In 2004, the monolithic classic from Mercedes-Benz celebrated a special anniversary: the G-Class was 25 years old. A special "Limited Edition" model was created for the German market to mark the occasion, and an identical "Classic 25" model for the world market. In addition, the G 55 AMG KOMPRESSOR (350 kW/476 hp) was introduced, and all models with a long wheelbase were fitted with windowbags. The V8 petrol engines now complied with the Euro 4 standard, and the chassis and suspension set-up of the more powerful models was revised and the steering gear improved. Other changes were designed to enhance safety. For example, a three-point seat belt was added in the centre rear of the long-wheelbase Station Wagon. The short-wheelbase Station Wagon and the Cabriolet were now offered as four-seater models, without the centre lap belt on the rear bench.
In 2005, after 26 years of production, an important decision was taken by Mercedes-Benz: the G-Class would remain part of the range. Before this vote of confidence in the cross-country vehicles was finally awarded, the company carefully deliberated whether and how it could stay true to the unique vehicle in the wake of changes to registration conditions, for example with regard to pedestrian protection and exhaust emissions. The decision was significantly helped by the fact that the G-Class continued to enjoy tremendous popularity worldwide. Since 1979, over 185,000 vehicles had been produced in Graz.
In 2006 the G-Class underwent further changes to make it fit for the future. The new G 320 CDI was introduced. This new model was fitted as standard with a cutting-edge diesel engine (165 kW/224 hp) and diesel particulate filter and complied with the stringent emission limits laid down in the EU4 standard. The engine was combined with the 7G-TRONIC seven-speed automatic transmission. The G 320 CDI replaced the G 270 CDI and G 400 CDI models. Its standard equipment included bi-xenon headlamps and fog lamps with a cornering light function. The four-door Station Wagon had an ISOFIX child seat attachment point in the second seat row. Other new additions included scratch-resistant nano-particle paint finishes in calcite white, periclase green metallic and teallite blue metallic. The robust "ARTICO" interior package was available on request. Here the seats and door panels were upholstered in a particularly hardwearing yet breathable and skin-friendly man-made leather and the floor was covered in robust, easy-care plastic.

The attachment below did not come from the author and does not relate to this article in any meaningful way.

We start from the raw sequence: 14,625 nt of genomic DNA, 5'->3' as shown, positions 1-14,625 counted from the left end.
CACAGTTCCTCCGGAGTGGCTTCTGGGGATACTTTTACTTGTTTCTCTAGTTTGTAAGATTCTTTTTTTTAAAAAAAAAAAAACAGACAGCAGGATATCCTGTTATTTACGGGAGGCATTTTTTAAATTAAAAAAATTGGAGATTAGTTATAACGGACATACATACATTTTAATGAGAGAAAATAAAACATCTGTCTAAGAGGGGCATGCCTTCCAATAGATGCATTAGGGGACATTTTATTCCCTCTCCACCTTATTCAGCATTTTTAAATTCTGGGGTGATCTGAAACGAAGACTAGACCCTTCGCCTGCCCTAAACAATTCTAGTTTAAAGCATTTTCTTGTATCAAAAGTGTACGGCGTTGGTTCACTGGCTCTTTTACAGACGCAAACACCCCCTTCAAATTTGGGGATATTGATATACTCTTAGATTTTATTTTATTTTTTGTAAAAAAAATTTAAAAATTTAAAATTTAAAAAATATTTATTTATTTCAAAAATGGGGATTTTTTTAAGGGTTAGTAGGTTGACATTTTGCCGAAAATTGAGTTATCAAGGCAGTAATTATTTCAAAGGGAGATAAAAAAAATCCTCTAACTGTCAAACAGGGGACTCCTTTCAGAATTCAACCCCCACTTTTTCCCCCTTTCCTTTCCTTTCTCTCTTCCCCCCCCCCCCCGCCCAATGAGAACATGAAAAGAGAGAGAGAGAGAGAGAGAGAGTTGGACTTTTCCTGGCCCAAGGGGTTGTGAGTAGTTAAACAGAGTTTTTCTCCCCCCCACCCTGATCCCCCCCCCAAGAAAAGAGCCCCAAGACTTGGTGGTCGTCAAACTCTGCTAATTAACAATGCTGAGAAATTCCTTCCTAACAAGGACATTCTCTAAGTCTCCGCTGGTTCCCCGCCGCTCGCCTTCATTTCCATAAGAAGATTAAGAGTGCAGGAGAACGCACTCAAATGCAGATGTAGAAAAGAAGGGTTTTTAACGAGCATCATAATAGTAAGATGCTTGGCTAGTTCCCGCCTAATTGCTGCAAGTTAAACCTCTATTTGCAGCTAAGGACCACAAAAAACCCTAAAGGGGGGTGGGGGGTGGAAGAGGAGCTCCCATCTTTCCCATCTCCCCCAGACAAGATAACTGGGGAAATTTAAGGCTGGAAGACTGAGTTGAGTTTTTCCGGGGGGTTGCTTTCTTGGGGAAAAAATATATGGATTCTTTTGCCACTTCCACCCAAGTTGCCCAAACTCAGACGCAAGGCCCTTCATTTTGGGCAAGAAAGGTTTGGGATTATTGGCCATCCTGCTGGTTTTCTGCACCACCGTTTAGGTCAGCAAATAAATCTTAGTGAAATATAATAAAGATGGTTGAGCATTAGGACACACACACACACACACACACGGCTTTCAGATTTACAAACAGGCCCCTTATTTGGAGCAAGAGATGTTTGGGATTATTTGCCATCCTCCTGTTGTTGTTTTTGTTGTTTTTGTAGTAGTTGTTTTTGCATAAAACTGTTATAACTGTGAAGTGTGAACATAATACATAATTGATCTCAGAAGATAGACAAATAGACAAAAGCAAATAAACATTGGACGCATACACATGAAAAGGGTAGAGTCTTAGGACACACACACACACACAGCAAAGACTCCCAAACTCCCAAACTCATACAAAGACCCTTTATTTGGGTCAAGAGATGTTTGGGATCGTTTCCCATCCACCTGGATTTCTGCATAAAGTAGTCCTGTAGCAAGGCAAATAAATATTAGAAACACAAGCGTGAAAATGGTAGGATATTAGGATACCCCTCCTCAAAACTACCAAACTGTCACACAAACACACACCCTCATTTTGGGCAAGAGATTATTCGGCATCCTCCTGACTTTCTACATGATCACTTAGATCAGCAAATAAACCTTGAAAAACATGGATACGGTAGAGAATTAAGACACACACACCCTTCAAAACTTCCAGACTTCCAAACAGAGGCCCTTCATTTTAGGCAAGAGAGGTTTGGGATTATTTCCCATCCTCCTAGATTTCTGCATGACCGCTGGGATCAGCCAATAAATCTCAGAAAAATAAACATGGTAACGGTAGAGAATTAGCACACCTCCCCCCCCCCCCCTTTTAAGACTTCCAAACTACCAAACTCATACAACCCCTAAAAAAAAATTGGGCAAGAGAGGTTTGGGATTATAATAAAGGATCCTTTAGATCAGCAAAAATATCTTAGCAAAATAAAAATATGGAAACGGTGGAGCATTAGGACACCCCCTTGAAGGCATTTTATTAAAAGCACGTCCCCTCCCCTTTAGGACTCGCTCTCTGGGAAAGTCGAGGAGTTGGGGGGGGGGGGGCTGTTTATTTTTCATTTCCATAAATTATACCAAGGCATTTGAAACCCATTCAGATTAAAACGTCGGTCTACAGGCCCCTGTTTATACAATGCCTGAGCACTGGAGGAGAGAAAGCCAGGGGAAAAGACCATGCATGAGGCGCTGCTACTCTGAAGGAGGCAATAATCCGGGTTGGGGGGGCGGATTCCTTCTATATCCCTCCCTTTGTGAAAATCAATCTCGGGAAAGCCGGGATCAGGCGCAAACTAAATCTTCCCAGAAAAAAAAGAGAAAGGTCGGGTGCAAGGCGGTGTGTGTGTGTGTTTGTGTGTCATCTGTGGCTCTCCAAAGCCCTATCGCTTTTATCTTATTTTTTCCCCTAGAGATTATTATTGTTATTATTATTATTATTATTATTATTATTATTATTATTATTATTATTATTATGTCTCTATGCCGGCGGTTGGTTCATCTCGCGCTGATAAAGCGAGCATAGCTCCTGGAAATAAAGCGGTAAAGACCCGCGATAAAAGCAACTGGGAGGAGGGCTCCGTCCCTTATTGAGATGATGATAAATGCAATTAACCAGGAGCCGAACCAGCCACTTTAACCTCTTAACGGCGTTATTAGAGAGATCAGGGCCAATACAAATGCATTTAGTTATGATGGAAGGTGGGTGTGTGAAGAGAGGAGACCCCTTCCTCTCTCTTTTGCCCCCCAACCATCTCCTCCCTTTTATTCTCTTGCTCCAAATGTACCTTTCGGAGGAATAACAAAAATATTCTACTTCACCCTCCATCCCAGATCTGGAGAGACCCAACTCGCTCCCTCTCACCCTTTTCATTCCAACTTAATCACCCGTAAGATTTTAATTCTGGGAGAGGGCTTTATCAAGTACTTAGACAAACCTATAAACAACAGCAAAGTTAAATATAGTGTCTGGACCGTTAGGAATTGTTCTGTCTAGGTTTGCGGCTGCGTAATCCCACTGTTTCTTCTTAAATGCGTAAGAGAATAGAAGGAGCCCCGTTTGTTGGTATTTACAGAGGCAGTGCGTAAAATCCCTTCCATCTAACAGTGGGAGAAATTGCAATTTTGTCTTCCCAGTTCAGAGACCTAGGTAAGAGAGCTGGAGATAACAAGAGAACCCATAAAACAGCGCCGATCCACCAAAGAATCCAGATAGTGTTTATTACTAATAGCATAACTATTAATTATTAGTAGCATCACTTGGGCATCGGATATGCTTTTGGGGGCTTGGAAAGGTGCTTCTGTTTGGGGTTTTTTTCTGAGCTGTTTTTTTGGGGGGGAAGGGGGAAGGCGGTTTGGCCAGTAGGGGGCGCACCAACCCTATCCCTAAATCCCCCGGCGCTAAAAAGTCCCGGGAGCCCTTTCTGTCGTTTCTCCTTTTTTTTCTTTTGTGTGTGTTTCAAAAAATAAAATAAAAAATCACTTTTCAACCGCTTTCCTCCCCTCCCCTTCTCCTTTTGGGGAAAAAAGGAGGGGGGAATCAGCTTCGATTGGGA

In July 2006 the G 55 AMG was given an injection of power. Its high-performance engine now delivered 368 kW (500 hp) with peak torque of 700 newton metres. This ensured extraordinary performance figures: the cross-country vehicle accelerated from 0 to 100 km/h in 5.5 seconds and its top speed was electronically limited at 210 km/h.
In spring 2007, the G-Class underwent another facelift. In the interior a new instrument cluster with four chrome-ringed analogue dials created a fresh feel. Another element with a new design was the four-spoke multifunction steering wheel, trimmed in leather as standard in the G 320 CDI, and in a wood/leather version in the G 500 and G 55 AMG. All three models had a modified centre console with new controls and switches for the air conditioning and comfort functions. This not only upgraded the appearance of the cockpit but enhanced operating safety too. The G 500 and G 55 AMG were fitted as standard with the COMAND APS control and display unit, which could be ordered as an optional extra for the G 320 CDI. Various new optional extras were introduced in conjunction with the facelift, including a reversing camera and a tyre pressure monitoring system. From the outside the latest generation of the G-Class could be recognised by its LED-look tail lights.